“Well, today, I found the name, found it while I was weeding the back garden and thinking about the way plants seed themselves, windborne, animalborne, waterborne, far from their parent plants. They have no ability at all to travel great distances under their own power, and yet, they do travel. Even they don’t have to just sit in one place and wait to be wiped out. There are islands thousands of miles from anywhere — the Hawaiian Islands, for example, and Easter Island — where plants seeded themselves and grew long before any humans arrived. Earthseed. I am Earthseed. Anyone can be. Someday, I think there will be a lot of us. And I think we’ll have to seed ourselves farther and farther from this dying place.”

This is such a powerful idea to bring to today. So many times I’ve had vivid images and ideas that I’ve seen in my head, which become difficult for others to digest. Hand waving and continuous explanations just sometimes don’t work. Naming something, building out structures, construct lego-blocks to help people understand what you’re trying to say.

Hyperempathy Syndrome and the 3 Body Problem

Lauren has a syndrome called Hyperempathy. Basically, she feels the pain that any one around her feels; on a spectrum of anger and sadness to physical pain. Here’s a quote from Lauren in the book:

“If hyperempathy syndrome were a more common complaint, people couldn’t do such things. They could kill if they had to, and bear the pain of it or be destroyed by it. But if everyone could feel everyone else’s pain, who would torture? Who would cause anyone unnecessary pain? I’ve never thought of my problem as something that might do some good before, but the way things are, I think it would help”

Liu Cixin’s 3 Body Problem

This brings me to another sci-fi novel I’m reading by Cixin Liu called the 3-Body Problem. I won’t go into details of the plot, but an alien civilization attacking the world doesn’t have a need to converse. Humans conversing allow people to ‘hide emotions’ and seem inferior and inefficient to the alien (Trisolaran) method of communicating. The Trisolarans (from 3 Body Problem), are able to communicate in full transparency. These two concepts strike me as very similar, that if we were to just understand more and reduce our biases — we’d be able to better cooperate together.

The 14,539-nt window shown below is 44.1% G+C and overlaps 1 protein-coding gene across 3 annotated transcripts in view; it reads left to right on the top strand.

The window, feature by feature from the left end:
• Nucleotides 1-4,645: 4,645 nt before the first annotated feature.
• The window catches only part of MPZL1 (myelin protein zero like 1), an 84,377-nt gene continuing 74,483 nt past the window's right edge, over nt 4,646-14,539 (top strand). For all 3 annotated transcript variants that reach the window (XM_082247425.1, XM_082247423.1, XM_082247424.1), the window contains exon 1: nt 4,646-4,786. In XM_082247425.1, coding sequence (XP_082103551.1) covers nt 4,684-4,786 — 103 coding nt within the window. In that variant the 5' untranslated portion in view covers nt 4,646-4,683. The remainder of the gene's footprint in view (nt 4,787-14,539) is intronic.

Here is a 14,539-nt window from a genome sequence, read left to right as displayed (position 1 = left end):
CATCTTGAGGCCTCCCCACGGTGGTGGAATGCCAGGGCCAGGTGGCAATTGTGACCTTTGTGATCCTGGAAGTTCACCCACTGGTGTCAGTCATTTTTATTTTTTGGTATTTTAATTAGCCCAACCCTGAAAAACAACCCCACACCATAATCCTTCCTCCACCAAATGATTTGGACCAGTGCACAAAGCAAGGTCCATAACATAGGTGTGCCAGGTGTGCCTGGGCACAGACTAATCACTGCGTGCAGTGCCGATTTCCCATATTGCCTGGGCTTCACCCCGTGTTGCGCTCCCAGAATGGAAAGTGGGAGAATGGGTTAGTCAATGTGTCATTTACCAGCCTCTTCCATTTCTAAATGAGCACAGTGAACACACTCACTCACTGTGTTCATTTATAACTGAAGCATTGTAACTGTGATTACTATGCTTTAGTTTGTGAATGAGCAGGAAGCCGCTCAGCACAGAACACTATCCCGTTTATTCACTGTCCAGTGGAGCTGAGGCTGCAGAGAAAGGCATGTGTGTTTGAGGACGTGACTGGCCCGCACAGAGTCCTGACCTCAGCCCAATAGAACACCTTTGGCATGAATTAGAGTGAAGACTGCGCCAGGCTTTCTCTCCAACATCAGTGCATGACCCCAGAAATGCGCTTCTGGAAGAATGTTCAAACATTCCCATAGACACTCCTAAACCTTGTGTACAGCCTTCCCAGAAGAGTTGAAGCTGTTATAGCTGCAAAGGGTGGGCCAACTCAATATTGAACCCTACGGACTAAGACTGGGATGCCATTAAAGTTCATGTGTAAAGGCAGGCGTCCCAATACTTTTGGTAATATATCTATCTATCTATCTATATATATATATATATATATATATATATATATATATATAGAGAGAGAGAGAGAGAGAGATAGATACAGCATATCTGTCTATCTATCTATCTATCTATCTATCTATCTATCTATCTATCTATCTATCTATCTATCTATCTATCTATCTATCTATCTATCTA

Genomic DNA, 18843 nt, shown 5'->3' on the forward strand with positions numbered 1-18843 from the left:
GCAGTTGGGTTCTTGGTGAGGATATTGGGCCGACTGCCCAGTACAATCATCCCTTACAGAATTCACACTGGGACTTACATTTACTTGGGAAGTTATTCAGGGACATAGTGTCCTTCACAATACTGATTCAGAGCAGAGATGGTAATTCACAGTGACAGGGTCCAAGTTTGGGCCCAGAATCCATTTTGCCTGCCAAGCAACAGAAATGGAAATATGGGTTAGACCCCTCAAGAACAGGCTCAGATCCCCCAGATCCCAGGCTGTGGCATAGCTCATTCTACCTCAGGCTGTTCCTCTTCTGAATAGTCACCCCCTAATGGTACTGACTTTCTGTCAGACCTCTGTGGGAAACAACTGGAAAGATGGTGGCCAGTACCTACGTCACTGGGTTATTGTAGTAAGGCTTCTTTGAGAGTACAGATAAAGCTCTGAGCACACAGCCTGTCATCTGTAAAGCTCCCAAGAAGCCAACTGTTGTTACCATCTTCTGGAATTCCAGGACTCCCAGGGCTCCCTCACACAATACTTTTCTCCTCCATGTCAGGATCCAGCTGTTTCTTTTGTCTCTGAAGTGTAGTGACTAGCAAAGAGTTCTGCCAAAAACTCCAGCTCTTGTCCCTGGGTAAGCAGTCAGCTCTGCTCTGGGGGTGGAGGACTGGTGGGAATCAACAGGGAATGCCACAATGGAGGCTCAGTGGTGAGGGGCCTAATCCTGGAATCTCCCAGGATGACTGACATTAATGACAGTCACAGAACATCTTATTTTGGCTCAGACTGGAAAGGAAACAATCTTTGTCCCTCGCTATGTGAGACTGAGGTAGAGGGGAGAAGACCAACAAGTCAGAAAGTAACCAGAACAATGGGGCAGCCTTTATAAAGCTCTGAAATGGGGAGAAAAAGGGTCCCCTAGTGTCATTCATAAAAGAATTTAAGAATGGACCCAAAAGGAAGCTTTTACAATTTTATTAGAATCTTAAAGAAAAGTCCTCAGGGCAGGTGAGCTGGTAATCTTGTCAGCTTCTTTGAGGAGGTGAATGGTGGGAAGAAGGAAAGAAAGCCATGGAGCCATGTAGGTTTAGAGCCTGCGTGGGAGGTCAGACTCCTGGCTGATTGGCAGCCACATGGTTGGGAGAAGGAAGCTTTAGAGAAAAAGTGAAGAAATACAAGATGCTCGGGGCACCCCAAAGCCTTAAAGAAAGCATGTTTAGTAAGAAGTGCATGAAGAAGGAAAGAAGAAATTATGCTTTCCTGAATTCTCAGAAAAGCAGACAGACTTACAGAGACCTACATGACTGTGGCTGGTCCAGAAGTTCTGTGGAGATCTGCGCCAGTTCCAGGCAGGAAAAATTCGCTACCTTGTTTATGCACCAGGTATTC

The conclusion?

I don’t really have one, actually. I’d totally recommend going to pick up the book, Octavia Butler is an amazing writer, and really puts some thought provoking questions out there. If there’s one thing I take away, it’s in the beginning of the book. All that you touch, you change.

However, the two questions that I’m asking myself:

  1. How do I reduce bias and becoming more ‘hyper-empathetic’. I’m going to take a crack at understanding my own biases as well as the biases that pulse through the world. If we’re to do any good, we need to get better a communicating. I’ve signed up for Irrational Labs course on behavioral science, and hoping that this gets me 1% closer to understanding this.
  2. How do I build a climate resilient future and not end up in Octavia’s future. I’m thinking about small changes I can make to my daily life to hopefully make more of a compounding impact. I’ve gone 99% vegan back in March-2020 and will think through more ideas on how to better change the way I live, purchase, and build. Hopefully with the reach I have with Sutro, water management, and the other things I build — I can create a more lasting impact to strengthen the human experience.

I’ll leave this post with a quote that’s towards the beginning of the book.

All that you touch

You Change.

All that you Change

Changes you.

The only lasting truth

Is Change.

God Is Change.

Music I was listening to while I wrote this

Herb Ellis & Remo Palmier — Windflower (1978). An amazing jazz record that I just bumped into today, thanks YouTube!

Herb Ellis and Remo Palmier — Windflower (1978)

This is day 14 of my #90DayOfProse challenge

Disrupting water.